Lin going "back to the Rockets for more money," as Isola put it, came after reports surfaced that Houston planned to sign Lin to a four-year, $28.8 million sheet really three years and $19.5 million, since the Rockets would hold a team option for the fourth year with the so-called "poison pill" coming in the third year, when the 23-year-old point guard would be due a $9.3 million payout.

    The Knicks both privately and publicly, according to Yahoo! Sports NBA columnist Adrian Wojnarowski, and repeatedly, as noted by BDL's Eric Freeman vowed to match the sheet ... which led Rockets general manager Daryl Morey to reconfigure the offer to ratchet up the third-year value, bumping Lin's '14-15 salary up to $14.9 million and creating all sorts of heavy luxury tax implications. That, according to Isola's story, was the line in the sand for Dolan:
    Dolan has a history of overpaying his players and has never shied away from the luxury tax before.
    But in this case, Dolan felt betrayed by Lin for going back to Houston to rework the contract. After all, the Knicks acquired Lin in December after he was released by both Golden State and Houston.
    And that's where it gets absurd. "Betrayed." "Betrayed!"

    This wasn't an act of treason. This wasn't a violation of some sacred trust or blood oath. This was a player with the collectively bargained right to find out how much he was worth on the market doing so. This was another team with an interest in that player and the salary cap space available to sign him exercising its collectively bargained right to offer him a contract that increased its chances of doing so. This was how free agency works. Weeping and gnashing your teeth at that indicates that Dolan, general manager Glen Grunwald and company don't actually understand the rules of the game they're playing, which is about as apt a description of the way the New York Knicks organization has been run for the past dozen years as any I've yet read.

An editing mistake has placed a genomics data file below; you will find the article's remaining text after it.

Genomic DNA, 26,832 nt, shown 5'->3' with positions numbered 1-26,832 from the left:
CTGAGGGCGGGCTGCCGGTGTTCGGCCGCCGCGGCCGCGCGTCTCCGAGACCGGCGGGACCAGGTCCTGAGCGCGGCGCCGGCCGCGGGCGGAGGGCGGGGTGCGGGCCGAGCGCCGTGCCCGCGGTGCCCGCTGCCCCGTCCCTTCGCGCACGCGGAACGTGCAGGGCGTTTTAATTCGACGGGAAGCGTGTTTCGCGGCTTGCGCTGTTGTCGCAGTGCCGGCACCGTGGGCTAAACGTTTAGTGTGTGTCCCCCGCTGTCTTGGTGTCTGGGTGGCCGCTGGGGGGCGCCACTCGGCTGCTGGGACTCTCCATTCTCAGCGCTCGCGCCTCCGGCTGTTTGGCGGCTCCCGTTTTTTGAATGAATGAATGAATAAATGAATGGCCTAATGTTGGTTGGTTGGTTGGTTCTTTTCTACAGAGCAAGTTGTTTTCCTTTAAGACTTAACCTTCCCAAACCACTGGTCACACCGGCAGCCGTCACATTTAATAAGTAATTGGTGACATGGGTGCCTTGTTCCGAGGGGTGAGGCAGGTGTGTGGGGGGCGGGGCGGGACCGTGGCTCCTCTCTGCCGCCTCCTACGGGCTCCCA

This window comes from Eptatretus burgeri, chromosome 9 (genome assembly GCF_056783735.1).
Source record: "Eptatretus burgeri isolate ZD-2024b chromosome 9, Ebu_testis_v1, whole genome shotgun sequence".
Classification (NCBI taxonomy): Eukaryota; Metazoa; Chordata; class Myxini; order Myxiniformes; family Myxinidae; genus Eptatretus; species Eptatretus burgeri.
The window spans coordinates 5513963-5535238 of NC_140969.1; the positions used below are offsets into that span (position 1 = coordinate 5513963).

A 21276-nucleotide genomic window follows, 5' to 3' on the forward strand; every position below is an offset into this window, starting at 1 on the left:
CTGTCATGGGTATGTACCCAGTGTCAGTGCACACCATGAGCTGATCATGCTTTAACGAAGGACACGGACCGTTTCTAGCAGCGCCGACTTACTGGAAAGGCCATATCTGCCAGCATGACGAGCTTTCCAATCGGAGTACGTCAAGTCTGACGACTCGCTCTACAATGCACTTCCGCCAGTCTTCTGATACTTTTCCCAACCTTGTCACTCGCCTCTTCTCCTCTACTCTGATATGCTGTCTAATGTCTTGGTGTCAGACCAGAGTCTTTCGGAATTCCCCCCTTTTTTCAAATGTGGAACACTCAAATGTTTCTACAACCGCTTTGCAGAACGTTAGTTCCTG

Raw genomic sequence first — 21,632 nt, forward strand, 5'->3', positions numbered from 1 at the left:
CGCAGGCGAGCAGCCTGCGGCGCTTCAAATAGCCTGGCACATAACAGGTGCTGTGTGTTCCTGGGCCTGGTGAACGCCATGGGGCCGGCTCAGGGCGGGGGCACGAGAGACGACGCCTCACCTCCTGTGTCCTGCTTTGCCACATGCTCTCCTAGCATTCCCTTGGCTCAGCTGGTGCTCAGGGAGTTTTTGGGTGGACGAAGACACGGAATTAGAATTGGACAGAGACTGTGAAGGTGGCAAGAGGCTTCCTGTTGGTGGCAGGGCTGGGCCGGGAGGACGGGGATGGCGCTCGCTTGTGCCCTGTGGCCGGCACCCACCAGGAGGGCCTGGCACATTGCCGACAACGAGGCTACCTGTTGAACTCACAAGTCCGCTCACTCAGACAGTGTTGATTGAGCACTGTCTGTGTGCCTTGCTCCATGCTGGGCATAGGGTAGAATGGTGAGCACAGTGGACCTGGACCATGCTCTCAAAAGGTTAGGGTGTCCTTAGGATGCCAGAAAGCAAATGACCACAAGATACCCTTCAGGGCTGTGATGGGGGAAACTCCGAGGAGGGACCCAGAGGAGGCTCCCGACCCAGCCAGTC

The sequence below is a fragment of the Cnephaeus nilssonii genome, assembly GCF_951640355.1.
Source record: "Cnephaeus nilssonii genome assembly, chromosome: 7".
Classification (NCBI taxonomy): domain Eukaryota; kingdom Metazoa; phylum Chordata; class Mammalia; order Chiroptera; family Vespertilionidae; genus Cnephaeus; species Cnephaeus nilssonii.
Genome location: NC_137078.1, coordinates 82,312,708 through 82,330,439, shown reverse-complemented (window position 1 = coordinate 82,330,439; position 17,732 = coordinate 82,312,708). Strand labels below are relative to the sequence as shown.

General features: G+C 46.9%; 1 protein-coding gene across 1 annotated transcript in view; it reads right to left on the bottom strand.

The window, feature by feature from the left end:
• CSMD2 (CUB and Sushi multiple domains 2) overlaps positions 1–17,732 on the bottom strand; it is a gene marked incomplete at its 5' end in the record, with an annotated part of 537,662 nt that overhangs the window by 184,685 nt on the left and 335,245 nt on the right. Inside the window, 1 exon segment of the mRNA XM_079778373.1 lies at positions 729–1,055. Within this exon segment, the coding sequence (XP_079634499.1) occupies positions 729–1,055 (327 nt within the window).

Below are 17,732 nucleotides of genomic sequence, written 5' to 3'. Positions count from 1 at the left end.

(And if, as Sports Illustrated's Sam Amick reports, the Knicks were frustrated with the Rockets hey, "frustrated," another emotion-soaked descriptor because Morey broke "an unspoken rule in negotiations by changing an informal offer during the moratorium that ran from July 1 to July 11," well, boy, then Dolan really showed Houston by allowing them to get the player they wanted in exactly the way they wanted to do it!)

    Lin's return to New York wasn't predetermined by bonds of servitude or commanded by some kind of fealty after the Knicks signed him to the end of the bench and then got lucky as hell all-time lucky, once-in-a-generation lucky, this-kind-of-thing-doesn't-happen lucky when he became an on- and off-court thunderbolt. It was up to Dolan, Grunwald and the Knicks to actually pay him to play. That's the business that Lin, Dolan, Grunwald, Morey and everyone else in the NBA are actually in. That's what dictates and governs everything. Do you want to pay the man, or don't you?